It’s not a given, but if NREL returns to this analysis in another five years, 20 percent module efficiency may well be the everyday standard, with premium modules even higher. SolarCity and other competitors have been slugging it out to lay claim to the title of most efficient module, and Panasonic, SolarCity and SunPower all tout their ability to top the 22 percent mark already for their best-in-class modules. What the average efficiency of the standard will be in five years is anyone’s guess, but 16 percent efficient modules are likely to have been consigned to the remainder bin.
The results in the NREL study also do not incorporate any estimates for what the lab dubbed the “immense potential of ground-mounted PV.” And, fittingly, as I was pulling together the research for this piece, Intel announced the completion of what it says is the largest privately owned PV carport in the U.S. The sprawling facility (see the Intel PR picture below) at the company’s Folsom, Calif., campus will be able to produce 6.5 MW of electricity during peak production, as well as providing shade for some 3,000 vehicles. Immense potential indeed.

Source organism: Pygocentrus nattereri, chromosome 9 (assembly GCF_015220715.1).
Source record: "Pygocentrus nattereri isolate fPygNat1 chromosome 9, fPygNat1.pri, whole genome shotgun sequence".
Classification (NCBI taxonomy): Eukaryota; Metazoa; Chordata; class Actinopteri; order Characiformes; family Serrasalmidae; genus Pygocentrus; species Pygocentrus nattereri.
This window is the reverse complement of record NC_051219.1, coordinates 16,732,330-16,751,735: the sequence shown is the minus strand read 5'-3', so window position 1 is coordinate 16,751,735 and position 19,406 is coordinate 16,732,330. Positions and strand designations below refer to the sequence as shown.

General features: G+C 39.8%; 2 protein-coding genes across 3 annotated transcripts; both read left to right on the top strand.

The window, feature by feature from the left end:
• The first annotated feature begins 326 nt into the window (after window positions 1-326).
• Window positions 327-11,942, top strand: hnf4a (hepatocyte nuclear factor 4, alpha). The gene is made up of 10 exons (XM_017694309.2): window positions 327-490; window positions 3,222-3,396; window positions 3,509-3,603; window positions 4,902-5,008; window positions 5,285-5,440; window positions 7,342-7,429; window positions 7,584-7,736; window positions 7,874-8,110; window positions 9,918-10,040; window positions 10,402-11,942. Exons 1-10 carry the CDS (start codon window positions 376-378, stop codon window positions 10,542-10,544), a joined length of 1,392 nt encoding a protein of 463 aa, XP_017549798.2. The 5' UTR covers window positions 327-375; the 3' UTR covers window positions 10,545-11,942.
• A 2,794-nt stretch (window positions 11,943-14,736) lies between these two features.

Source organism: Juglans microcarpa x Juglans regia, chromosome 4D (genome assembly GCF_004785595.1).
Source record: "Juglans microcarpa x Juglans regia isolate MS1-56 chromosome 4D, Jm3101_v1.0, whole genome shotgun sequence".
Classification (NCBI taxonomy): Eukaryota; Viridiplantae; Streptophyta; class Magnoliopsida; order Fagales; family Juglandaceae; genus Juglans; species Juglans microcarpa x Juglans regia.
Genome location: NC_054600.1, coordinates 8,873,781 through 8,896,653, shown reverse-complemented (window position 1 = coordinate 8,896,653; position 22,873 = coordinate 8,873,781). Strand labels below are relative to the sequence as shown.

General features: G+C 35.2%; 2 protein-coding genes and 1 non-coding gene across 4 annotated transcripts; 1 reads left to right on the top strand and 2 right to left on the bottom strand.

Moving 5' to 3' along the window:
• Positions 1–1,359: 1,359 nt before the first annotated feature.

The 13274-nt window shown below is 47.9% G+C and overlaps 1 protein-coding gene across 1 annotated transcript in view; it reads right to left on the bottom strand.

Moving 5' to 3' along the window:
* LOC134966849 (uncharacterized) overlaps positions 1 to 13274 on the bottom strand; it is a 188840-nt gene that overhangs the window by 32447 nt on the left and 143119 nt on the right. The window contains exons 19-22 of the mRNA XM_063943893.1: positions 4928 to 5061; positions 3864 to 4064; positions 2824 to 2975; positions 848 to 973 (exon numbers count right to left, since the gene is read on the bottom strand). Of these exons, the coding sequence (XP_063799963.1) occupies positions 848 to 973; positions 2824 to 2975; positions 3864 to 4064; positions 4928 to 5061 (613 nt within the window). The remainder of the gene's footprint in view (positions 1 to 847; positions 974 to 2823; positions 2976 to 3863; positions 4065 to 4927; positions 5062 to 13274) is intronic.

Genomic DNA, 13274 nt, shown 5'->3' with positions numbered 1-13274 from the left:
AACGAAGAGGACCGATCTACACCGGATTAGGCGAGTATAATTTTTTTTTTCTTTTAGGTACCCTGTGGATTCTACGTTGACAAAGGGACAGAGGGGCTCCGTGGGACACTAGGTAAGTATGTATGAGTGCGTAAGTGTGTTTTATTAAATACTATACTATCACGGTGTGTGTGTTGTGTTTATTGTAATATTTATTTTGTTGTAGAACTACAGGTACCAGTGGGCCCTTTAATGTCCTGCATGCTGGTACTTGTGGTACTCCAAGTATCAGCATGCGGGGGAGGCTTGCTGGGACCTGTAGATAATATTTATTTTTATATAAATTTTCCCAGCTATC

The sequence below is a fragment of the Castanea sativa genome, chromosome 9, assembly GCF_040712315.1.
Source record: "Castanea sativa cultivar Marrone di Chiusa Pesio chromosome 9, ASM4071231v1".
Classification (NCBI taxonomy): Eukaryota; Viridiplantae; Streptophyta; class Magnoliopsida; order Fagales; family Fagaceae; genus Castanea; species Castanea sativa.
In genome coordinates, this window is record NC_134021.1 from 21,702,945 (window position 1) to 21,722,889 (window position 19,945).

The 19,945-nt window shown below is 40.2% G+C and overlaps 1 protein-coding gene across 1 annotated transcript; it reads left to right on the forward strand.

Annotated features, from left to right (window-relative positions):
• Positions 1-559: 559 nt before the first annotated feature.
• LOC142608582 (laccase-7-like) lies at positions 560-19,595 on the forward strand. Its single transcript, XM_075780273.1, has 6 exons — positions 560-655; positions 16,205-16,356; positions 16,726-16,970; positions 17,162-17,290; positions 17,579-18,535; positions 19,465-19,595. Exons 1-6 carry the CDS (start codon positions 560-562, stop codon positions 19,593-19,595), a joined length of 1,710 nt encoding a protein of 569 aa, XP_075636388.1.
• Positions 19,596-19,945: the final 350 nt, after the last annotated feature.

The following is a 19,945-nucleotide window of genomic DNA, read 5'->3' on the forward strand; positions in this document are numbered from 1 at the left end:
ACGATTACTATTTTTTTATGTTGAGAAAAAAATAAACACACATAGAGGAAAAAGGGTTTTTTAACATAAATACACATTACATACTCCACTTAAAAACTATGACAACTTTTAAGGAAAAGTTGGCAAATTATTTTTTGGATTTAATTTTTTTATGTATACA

Digging into the specifics of NREL’s new report yields some interesting findings, both on the national scale and regarding particular states. For example, California has long been the leading player in solar energy, with more than 12,000 MW of installed capacity according to the Solar Energy Industries Association. In addition, the Energy Information Administration noted last year that California had passed a milestone in 2014—becoming the first state to get 5 percent of its utility-scale electric generation from solar power. Despite these strong results, there is significant room for continued growth: NREL estimates that rooftop PV installations in California “could generate 74 percent of the electricity sold by its utilities in 2013.” Now that’s potential….